Destination: The American and Canadian West and Australia
Movies: Modern Westerns
by Jane Louise Boursaw
This month, in keeping with our American Western Road trip, Jane Boursaw brings us five modern Westerns. If the scenery lures you, however, be advised that Brokeback Mountain was filmed largely in Canada, as well as scenes in New Mexico and in Wyoming, while Unforgiven was filmed entirely in some very enticing Canadian locations. Quigley Down Under, of course, was filmed in Australia–another tempting location for a road trip.
Most of us are familiar with the classic westerns starring the likes of John Wayne, Roy Rogers and Gene Autry. Then came the era of the spaghetti westerns — Sergio Leone films starring Clint Eastwood, Lee Van Cleef and Terence Hill.
But my favorite westerns are more recent, made in the past 20 years or so. I guess you’d call them modern westerns, though they don’t all take place in modern times. But these are films with a little more depth and emotion than the classic cowboy themes. Let’s take a look at five of my favorite modern westerns.
1. Unforgiven (1992)
Clint Eastwood seemed all but done with westerns, and then along came Unforgiven. He stars as William Munny, a retired killer who turns to fatherhood and farming, two things he’s ill-suited to do. When his wife dies, he decides to take one last job and return to the only thing he truly knows how to be: a cold, heartless killer who sips whiskey for breakfast. This internal struggle between good and evil is what makes Unforgivenmore than just your classic western, and no one does conflicted like Eastwood. Morgan Freeman, Gene Hackman, Richard Harris, Frances Fisher, and Jaimz Woolvett round out the brilliant cast.
2. Quigley Down Under (1990).
Sometimes a movie just gets in your soul and won’t let go, even as the years pass one into the other. That’s how it is with this western starring Tom Selleck as Matthew Quigley, a Montana sharpshooter who’s hired by an Australian rancher. But when Quigley arrives Down Under, things are not as straightforward as they seem. Alan Rickman sealed his place in cinematic history as the quintessential bad guy, and Laura San Giacomo is both sweet and loopy as Crazy Cora, turning in my favorite performance of all of her films. Gorgeous Australian locations, beautiful original music by Basil Poledouris, and a mystical storyline about the Aborigines make this one of the most soulful westerns ever made.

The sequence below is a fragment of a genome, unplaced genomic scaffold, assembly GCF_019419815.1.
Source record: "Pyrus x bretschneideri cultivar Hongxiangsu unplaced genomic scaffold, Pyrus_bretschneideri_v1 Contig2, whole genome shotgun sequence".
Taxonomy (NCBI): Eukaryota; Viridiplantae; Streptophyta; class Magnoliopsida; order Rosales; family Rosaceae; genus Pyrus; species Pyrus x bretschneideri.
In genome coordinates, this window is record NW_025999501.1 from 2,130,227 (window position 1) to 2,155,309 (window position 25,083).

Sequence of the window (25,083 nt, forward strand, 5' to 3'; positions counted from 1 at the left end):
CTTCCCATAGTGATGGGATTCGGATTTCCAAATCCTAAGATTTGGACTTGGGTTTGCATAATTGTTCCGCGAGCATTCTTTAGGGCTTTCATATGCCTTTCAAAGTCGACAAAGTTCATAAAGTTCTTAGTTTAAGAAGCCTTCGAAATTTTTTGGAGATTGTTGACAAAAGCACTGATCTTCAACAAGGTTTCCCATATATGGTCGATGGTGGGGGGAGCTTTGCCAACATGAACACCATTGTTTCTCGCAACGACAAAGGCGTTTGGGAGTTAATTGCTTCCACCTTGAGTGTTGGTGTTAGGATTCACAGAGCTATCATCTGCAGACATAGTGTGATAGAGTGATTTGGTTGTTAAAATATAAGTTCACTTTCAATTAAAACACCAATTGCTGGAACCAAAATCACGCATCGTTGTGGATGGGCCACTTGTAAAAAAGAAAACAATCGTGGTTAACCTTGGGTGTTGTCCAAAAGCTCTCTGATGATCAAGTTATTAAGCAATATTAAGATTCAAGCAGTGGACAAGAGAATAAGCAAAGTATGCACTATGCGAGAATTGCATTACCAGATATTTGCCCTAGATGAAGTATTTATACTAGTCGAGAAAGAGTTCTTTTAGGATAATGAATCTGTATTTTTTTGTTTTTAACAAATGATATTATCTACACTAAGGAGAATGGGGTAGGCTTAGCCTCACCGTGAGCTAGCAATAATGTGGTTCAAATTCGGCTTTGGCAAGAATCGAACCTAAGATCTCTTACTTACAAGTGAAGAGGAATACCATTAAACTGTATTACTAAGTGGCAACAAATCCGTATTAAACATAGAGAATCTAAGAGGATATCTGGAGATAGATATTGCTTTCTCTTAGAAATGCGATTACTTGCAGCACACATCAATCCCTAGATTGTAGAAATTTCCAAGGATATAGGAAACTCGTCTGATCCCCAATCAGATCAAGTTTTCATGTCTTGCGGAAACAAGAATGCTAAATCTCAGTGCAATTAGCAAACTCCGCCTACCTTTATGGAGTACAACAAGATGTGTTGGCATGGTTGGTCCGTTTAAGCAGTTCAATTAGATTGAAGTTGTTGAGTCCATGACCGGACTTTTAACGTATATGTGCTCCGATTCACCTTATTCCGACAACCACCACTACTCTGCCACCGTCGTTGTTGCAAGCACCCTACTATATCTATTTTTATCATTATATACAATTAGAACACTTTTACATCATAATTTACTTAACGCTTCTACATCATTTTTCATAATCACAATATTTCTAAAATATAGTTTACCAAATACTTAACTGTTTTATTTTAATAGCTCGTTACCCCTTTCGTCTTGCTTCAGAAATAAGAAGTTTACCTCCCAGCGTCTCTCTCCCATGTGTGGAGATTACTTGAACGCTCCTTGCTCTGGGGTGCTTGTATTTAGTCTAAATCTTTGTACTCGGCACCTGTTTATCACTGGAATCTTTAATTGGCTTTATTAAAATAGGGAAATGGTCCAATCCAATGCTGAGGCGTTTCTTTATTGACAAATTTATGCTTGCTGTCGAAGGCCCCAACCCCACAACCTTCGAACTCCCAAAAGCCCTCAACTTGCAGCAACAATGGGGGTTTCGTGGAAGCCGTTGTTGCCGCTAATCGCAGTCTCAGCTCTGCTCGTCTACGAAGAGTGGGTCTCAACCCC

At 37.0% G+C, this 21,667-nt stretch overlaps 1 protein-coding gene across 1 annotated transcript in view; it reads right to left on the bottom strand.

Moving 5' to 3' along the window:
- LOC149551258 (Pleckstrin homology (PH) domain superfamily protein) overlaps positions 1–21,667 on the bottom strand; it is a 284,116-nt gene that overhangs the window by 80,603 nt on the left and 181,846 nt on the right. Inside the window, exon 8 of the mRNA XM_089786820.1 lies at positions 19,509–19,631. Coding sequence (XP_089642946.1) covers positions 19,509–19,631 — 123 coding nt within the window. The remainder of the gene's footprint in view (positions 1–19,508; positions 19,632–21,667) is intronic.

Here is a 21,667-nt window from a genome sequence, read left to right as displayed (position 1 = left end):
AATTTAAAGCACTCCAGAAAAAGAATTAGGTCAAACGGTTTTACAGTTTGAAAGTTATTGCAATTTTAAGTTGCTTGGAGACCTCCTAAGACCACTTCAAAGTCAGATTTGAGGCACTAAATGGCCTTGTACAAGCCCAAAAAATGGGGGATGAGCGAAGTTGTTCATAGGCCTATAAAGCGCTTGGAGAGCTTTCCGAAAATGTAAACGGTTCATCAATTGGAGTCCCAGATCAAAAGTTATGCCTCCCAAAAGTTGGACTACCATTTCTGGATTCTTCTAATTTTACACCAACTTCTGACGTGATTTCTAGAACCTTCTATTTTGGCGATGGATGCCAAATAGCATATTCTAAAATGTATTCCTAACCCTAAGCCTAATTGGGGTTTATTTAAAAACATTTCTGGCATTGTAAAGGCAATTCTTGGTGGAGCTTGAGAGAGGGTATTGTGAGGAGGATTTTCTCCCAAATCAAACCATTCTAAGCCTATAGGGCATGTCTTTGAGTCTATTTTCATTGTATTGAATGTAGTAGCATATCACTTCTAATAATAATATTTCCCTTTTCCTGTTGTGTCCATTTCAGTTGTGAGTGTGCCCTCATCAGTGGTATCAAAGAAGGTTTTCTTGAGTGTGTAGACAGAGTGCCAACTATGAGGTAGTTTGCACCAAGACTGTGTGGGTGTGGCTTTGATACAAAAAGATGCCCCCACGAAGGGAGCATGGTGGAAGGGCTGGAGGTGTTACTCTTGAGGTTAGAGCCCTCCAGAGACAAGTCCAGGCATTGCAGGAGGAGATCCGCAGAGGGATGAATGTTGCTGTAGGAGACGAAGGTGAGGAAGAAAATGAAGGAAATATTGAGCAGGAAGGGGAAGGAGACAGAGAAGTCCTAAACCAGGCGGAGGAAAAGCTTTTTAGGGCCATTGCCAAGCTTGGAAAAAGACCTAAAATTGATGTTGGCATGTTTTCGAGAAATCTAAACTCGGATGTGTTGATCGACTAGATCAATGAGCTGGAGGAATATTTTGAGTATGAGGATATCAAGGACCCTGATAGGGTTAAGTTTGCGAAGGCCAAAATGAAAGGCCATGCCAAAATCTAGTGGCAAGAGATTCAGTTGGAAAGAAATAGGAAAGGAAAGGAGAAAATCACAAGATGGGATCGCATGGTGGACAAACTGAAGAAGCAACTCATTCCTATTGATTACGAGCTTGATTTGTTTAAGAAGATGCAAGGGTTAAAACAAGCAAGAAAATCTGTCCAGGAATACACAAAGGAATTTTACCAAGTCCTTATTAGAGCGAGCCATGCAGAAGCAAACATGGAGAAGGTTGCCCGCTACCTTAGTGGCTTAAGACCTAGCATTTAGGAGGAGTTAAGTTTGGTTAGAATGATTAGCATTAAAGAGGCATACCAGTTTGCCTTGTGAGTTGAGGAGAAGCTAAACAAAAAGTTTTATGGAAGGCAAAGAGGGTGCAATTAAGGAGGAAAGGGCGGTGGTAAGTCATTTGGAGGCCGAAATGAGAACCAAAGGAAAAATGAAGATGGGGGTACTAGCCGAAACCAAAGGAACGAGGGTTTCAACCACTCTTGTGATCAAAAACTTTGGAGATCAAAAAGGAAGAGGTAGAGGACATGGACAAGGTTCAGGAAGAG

3. 3:10 to Yuma (2007).
This remake of the 1957 film finds Russell Crowe in the Ben Wade role originated by Glenn Ford. The story seems straightforward enough: A small-time rancher agrees to hold a captured outlaw who’s awaiting a train to go to court in Yuma. But it’s the battle of the wills wherein the outlaw tries to psych out the rancher that turns this into a full-fledged drama like no other. Based on a short story by Elmore Leonard, 3:10 to Yuma makes it clear that no one is either all good or all bad, but rather somewhere in that misty gray area in between.
(Note from ATL. Curious about the Yuma Territorial Prison? You can visit when you take a road trip through Arizona.)
I interviewed Powers Boothe a few years ago and asked if the cast realized they were making something very special. “Having grown up in Texas, to be in any western is a dream come true for me, particularly if it turns out to be a huge success and, indeed, a classic like Tombstone,” said Boothe. “The cast are all my heroes. I was amazed that we were able to assemble all that talent in one movie. I think that, because the script was so brilliant, anyone wouldn’t resist trying to be a part of it. It is absolutely one of my favorite experiences in my career.” That pretty much says it all, but I’ll add that Val Kilmer as the alcoholic Doc Holliday is surely one of the great western movie roles of all time, and had some of the best lines, as well.
(Note from ATL: Much of the movie actually made in Tombstone. When you visit, you can grab this Tombstone walking guide by Jane Eppinga)
Yes, it’s known as the “gay cowboy movie,” though in reality, they were sheep herders. But by the time I got to the end of this film, I was practically crippled with emotional pain. I realized that I’d spent the entire 134 minutes hunched over in agonizing tension. Look, I’m not even sure I’ll be able to watch Brokeback Mountain ever again, but I can’t deny that this heartbreaking western starring Heath Ledger and Jake Gyllenhaal as gay lovers still haunts me to this day.